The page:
The first three sections are given back-to-back, followed by a ten to fifteen minute break. Traditionally, the experimental section has fallen within the first three sections. However, some test takers for the October 2011 administration have confirmed experimental placement within the last two multiple-choice sections. The five multiple-choice sections can be given in any order. Test forms between test takers are purposely varied, so that the section order of one person’s test differs from that of the test taker next to him or her. The Writing Sample is always administered as the sixth section.
How is the LSAT scored?
It is scored on a scale of 120–180, 180 being the highest possible score. Each question is worth one raw point, and guesses are not penalized. To see how raw scores convert to scaled scores for different PrepTests, visit the LSAT score conversion page. The test is equated to account for variations in difficulty, and each scaled score corresponds to a particular percentile (calculated over a three-year range). Typically, the 50th percentile corresponds to a score that is above and close to 150.
The answer to this question is widely debated. LSAC uses unscored experimental sections (referred to as variable sections) and equating procedures to pre-determine the curve for each test. This process ensures that a particular scaled score has the same significance for every test. LSAC may make adjustments to the curve between the date of administration and the date on which scores are released for that particular test. In terms of percentile, test takers are stacked up against all other test takers within a three-year period.
When and how will I receive my score?
Scores are typically e-mailed to test takers around three weeks following the test. Visit our score release dates page for specific historical data. With the exception of the February test, test takers have access to an electronic copy of the questions and answers for six months.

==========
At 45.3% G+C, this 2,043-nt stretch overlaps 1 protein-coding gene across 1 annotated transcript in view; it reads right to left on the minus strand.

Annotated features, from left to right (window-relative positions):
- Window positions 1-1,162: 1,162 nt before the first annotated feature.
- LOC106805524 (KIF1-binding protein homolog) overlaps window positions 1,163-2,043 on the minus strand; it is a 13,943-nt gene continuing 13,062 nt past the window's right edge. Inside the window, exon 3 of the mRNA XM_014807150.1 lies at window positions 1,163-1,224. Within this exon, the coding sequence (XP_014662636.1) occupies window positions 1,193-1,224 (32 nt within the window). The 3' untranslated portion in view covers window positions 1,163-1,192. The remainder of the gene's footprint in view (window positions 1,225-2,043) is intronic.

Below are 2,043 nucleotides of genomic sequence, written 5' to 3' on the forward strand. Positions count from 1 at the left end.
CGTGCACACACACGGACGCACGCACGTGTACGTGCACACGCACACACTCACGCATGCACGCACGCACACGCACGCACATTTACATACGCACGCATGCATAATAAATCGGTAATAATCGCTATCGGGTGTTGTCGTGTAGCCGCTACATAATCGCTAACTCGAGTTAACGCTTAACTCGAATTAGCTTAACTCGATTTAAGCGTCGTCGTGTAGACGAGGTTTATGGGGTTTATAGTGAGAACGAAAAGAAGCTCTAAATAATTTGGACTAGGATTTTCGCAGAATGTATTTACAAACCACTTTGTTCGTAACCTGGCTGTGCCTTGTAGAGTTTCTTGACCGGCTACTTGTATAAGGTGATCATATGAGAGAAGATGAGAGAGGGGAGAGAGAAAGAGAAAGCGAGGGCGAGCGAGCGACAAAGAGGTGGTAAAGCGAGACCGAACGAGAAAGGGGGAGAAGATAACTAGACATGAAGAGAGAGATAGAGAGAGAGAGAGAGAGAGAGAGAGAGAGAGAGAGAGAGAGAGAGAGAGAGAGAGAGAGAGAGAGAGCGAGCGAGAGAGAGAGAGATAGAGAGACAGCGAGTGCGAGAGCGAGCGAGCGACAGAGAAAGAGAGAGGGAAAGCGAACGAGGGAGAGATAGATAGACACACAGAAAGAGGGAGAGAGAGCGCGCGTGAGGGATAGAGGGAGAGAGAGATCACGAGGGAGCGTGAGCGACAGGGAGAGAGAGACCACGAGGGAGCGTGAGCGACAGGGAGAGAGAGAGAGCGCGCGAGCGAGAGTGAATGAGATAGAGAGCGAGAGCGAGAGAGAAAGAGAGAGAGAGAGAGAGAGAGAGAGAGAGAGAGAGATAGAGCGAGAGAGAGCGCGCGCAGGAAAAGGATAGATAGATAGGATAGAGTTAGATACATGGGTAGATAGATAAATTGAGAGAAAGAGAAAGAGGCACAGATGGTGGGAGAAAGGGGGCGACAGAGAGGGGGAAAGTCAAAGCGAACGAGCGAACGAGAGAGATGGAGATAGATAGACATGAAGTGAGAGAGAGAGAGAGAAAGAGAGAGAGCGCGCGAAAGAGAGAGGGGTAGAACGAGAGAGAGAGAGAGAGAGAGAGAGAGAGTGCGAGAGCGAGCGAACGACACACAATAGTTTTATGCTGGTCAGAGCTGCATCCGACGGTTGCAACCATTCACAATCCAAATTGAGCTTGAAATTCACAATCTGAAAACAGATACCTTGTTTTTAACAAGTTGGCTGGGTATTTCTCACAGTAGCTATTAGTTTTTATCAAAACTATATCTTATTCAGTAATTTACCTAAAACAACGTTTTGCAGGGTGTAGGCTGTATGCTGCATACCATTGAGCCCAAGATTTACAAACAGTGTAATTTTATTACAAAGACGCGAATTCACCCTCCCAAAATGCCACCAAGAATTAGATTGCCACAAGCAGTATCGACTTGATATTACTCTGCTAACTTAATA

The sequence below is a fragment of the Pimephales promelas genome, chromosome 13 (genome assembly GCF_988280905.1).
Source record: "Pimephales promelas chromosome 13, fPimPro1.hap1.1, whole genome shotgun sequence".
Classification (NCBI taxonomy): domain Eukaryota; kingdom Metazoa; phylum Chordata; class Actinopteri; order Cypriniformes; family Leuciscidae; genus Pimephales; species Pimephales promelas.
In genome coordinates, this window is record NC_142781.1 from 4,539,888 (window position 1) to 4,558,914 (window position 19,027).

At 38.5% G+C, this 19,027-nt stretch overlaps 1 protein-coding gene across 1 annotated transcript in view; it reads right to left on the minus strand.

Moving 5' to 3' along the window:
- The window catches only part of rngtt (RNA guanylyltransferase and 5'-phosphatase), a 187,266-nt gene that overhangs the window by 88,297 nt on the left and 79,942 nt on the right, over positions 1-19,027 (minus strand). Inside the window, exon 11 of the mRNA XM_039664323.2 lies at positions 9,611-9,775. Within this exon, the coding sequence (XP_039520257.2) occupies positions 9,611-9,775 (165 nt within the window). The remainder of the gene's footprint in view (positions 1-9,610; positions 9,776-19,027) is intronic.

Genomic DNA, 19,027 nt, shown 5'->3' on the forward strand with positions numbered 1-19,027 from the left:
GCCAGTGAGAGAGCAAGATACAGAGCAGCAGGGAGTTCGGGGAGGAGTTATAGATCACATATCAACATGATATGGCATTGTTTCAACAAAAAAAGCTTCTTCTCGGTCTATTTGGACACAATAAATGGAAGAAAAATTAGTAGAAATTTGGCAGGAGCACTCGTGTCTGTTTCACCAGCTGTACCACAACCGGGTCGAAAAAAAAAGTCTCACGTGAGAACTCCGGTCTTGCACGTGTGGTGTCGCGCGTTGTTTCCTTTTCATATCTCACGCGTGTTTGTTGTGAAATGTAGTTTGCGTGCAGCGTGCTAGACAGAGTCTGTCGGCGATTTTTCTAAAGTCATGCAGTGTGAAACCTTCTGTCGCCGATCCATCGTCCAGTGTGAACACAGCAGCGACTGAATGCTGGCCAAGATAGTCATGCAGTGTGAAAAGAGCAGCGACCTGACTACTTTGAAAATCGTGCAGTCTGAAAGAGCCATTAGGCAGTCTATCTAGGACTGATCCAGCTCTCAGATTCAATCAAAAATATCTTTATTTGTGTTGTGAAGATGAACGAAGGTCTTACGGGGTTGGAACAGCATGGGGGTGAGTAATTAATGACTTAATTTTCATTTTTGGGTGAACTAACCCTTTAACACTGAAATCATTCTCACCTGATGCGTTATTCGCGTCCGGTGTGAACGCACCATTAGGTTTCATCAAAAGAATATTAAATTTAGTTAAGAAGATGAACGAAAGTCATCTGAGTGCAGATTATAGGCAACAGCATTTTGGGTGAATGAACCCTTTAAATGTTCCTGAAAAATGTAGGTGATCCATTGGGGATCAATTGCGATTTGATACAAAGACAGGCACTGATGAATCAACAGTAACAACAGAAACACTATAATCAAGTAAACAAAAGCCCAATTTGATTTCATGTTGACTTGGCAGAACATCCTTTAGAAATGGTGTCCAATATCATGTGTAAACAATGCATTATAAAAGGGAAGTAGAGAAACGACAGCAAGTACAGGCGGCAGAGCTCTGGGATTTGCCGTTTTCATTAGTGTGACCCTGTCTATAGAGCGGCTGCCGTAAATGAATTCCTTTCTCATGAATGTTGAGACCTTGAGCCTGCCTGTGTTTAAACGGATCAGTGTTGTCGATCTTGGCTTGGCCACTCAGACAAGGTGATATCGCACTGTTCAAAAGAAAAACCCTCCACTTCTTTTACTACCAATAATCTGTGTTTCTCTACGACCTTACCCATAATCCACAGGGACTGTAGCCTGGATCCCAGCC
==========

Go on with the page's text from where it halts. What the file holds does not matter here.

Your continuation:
For how long is my LSAT score valid?
LSAT scores from within the last five years will be reported when you apply to law schools. You can request score reports older than five years by contacting LSAC directly.
What is the best way to prepare for the LSAT?
This is a multi-faceted question, and the answer will vary from person to person. As every individual has a unique learning style, he or she must first make a determination of whether or not to take a prep course. Within this realm, there are traditional classroom courses and online courses. Potential benefits of prep courses include exposure to large quantities of real LSAT questions, often organized by type, structured homework to promote mastery of concepts, and the dynamic that accompanies group learning. Potential drawbacks include the cost involved and time spent in class. With so many resources currently available for LSAT prep, many opt to self prep using guides and actual LSAT questions/PrepTests.
Where can I find out about misconduct and irregularities?
If I decide to take a course, which company should I select?
There are many different options when it comes to LSAT prep courses. In evaluating the various company offerings, make sure of two things:
- The course uses real LSAT questions taken from actual PrepTests (previously administered tests).
- You are able to attend a free trial session to gauge the quality of instruction.
We recommend Manhattan Prep. In addition to meeting the above requirements, Manhattan Prep employs teachers of the highest caliber and pays them one of the most competitive wages in the industry. Scoring in the 99th percentile is not sufficient to teach for Manhattan Prep, but it is necessary. Potential candidates must successfully navigate a challenging hiring process, and must undergo intensive training prior to teaching their first Manhattan Prep class. Manhattan Prep offers classes both online and in-person, including full-length and Logic Games intensive review courses. Use the coupon code CAMBRIDGELSAT100 to receive $100 off any of their courses!